How to Treat Anemia During Pregnancy?
Anemia during pregnancy is a relatively frequent problem that can affect the quality of life, as it produces chronic fatigue and tiredness. For this reason, it’s important to know what strategies can be implemented to prevent and treat anemia.
The first thing we need to make clear is that iron supplementation is generally recommended at the beginning of pregnancy. This way, a higher intake of the nutrient is provided and better assimilation is achieved. Under this context, the risk of a deficit is reduced.
Types of anemia during pregnancy
During pregnancy, 3 types of anemia can be experienced. These are detailed below:
- Gravidic: This is generated from an increase in blood volume.
- Ferropenic: This type of anemia during pregnancy is caused by an inefficient supply of dietary iron.
- Megaloblastic: In this case, it’s a vitamin B12 deficiency that conditions the development of this disease. For this reason, the individual’s diet will have to be adjusted to meet the needs for the nutrient.
Optimize your diet to prevent and treat anemia
It’s common, at the beginning of pregnancy, for an iron supplement to be incorporated into the diet to compensate for the increase in blood volume in the body. However, this may not be sufficient. Therefore, ensuring that elements such as eggs, red meat, and green leafy vegetables appear in the regular diet is very important.
It should be noted that, as a general rule, the absorption of dietary iron is low. However, there’s a way to increase its availability, and that’s through a joint intake of vitamin C. This is evidenced by research published in the journal JAMA. This way, the utilization at the intestinal level will be improved and the risk of iron deficiency anemia will be reduced.
At the same time, it’s also important to ensure the presence of foodstuffs containing vitamin B12 in the diet. Keep in mind that only those of animal origin are those that present this characteristic. Therefore, vegan diets aren’t recommended during pregnancy. In the case of experiencing a deficit of the nutrient, other symptoms may manifest themselves at the neurological level, according to a study published in American Family Physician.
When to go to the doctor
If you feel weakness or tiredness frequently during pregnancy and this problem doesn’t go away in the next few days, it’s a good idea to consult a specialist. It’s always better to prevent anemia than to cure it, as intravenous iron may even be necessary to solve the most extreme cases.
At the same time, restrictive diets should never be considered during pregnancy. Otherwise, not only the correct development of the fetus is put at risk, but also the mother’s health. The requirements of many nutrients are increased at this time. Therefore, meeting them through a diet based on the consumption of fresh foods will always be necessary. In addition, it’s best to avoid low-quality ultra-processed foods.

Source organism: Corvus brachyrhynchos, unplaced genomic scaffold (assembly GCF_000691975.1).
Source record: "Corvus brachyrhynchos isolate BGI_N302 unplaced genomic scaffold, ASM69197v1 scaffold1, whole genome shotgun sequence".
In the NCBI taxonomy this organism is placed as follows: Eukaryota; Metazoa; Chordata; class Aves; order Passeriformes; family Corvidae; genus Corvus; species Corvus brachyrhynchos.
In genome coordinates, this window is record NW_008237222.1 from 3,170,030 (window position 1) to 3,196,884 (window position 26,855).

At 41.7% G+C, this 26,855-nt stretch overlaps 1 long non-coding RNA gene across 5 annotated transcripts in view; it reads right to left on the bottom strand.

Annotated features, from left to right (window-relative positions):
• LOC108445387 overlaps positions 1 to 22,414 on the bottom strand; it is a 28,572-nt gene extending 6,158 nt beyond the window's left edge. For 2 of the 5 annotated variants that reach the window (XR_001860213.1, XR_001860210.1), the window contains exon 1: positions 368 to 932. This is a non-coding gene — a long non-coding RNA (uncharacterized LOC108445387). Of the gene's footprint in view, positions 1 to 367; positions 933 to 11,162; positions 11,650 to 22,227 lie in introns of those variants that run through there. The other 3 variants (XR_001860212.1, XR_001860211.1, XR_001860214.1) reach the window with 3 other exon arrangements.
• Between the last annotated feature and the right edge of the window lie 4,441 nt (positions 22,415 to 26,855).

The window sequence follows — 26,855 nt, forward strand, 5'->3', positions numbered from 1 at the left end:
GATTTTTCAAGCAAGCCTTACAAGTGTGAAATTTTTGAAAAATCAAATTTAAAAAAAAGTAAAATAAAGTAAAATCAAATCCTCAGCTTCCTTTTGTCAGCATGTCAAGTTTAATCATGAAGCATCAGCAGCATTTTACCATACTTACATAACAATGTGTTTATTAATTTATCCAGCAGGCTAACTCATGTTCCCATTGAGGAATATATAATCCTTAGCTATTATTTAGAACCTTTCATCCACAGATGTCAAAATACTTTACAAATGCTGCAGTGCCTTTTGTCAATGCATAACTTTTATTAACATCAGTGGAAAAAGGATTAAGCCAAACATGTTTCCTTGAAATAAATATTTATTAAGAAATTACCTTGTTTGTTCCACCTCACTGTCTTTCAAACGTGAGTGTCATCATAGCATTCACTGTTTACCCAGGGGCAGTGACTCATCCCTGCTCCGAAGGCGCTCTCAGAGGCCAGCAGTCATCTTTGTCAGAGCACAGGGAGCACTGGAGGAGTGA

Do supplements always have to be taken to prevent or treat anemia?
As a general rule, iron and folic acid supplements are usually given to women when pregnancy is detected. This prevents problems in the future development of the baby. In any case, incorporating vitamin B12 supplements isn’t necessary unless an inadequate dietary intake is detected. If the diet contains foods of animal origin, this shouldn’t be necessary.
Anemia in pregnancy: A common problem
As you’ve seen, there are 3 types of anemia in pregnancy that are motivated by different causes. However, in any case, it will be best to adjust your diet to avoid the development of a disease that will condition the mother’s well-being. If in doubt, it’s best to consult a nutrition professional to prevent this problem efficiently.
Finally, keep in mind that during pregnancy, it’s important to promote all healthy lifestyle habits. Simply eating well won’t suffice. Women must also maintain a certain degree of physical activity, be exposed to the sun frequently, and sleep at least 7 or 8 hours every night. This is the only way to ensure the smooth development of the fetus. Avoiding toxic habits will also make a difference.
All cited sources were thoroughly reviewed by our team to ensure their quality, reliability, currency, and validity. The bibliography of this article was considered reliable and of academic or scientific accuracy.
- Li, N., Zhao, G., Wu, W., Zhang, M., Liu, W., Chen, Q., & Wang, X. (2020). The Efficacy and Safety of Vitamin C for Iron Supplementation in Adult Patients With Iron Deficiency Anemia: A Randomized Clinical Trial. JAMA network open, 3(11), e2023644. https://doi.org/10.1001/jamanetworkopen.2020.23644
- Langan, R. C., & Goodbred, A. J. (2017). Vitamin B12 Deficiency: Recognition and Management. American family physician, 96(6), 384–389.